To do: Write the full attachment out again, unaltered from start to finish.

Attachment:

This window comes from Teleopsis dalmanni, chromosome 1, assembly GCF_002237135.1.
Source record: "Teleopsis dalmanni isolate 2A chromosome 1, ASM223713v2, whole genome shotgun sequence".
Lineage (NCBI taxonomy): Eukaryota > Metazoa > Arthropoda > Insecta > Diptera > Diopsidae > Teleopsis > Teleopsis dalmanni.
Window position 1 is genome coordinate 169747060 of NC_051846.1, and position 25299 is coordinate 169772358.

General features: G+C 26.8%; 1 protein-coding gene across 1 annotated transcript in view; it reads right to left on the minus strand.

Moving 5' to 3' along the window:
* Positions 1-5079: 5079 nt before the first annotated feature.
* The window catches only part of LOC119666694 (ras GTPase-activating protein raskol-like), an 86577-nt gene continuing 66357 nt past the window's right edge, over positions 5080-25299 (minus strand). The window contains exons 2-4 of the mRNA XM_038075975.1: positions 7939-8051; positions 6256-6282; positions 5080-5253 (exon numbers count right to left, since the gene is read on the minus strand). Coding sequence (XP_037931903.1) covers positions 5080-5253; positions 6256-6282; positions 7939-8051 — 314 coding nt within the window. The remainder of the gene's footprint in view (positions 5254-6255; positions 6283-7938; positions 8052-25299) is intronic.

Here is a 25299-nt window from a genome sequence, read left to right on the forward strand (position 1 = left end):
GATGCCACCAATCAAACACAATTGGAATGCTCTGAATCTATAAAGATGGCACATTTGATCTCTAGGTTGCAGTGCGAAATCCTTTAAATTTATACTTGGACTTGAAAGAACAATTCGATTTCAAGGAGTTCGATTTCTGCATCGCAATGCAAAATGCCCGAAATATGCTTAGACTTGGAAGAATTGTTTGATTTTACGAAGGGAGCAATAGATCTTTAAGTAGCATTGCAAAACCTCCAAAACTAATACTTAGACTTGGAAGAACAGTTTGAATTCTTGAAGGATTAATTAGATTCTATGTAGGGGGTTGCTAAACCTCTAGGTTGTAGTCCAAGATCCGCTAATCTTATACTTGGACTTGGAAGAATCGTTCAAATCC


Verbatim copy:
This window comes from Teleopsis dalmanni, chromosome 1, assembly GCF_002237135.1.
Source record: "Teleopsis dalmanni isolate 2A chromosome 1, ASM223713v2, whole genome shotgun sequence".
Lineage (NCBI taxonomy): Eukaryota > Metazoa > Arthropoda > Insecta > Diptera > Diopsidae > Teleopsis > Teleopsis dalmanni.
Window position 1 is genome coordinate 169747060 of NC_051846.1, and position 25299 is coordinate 169772358.

General features: G+C 26.8%; 1 protein-coding gene across 1 annotated transcript in view; it reads right to left on the minus strand.

Moving 5' to 3' along the window:
* Positions 1-5079: 5079 nt before the first annotated feature.
* The window catches only part of LOC119666694 (ras GTPase-activating protein raskol-like), an 86577-nt gene continuing 66357 nt past the window's right edge, over positions 5080-25299 (minus strand). The window contains exons 2-4 of the mRNA XM_038075975.1: positions 7939-8051; positions 6256-6282; positions 5080-5253 (exon numbers count right to left, since the gene is read on the minus strand). Coding sequence (XP_037931903.1) covers positions 5080-5253; positions 6256-6282; positions 7939-8051 — 314 coding nt within the window. The remainder of the gene's footprint in view (positions 5254-6255; positions 6283-7938; positions 8052-25299) is intronic.

Here is a 25299-nt window from a genome sequence, read left to right on the forward strand (position 1 = left end):
GATGCCACCAATCAAACACAATTGGAATGCTCTGAATCTATAAAGATGGCACATTTGATCTCTAGGTTGCAGTGCGAAATCCTTTAAATTTATACTTGGACTTGAAAGAACAATTCGATTTCAAGGAGTTCGATTTCTGCATCGCAATGCAAAATGCCCGAAATATGCTTAGACTTGGAAGAATTGTTTGATTTTACGAAGGGAGCAATAGATCTTTAAGTAGCATTGCAAAACCTCCAAAACTAATACTTAGACTTGGAAGAACAGTTTGAATTCTTGAAGGATTAATTAGATTCTATGTAGGGGGTTGCTAAACCTCTAGGTTGTAGTCCAAGATCCGCTAATCTTATACTTGGACTTGGAAGAATCGTTCAAATCC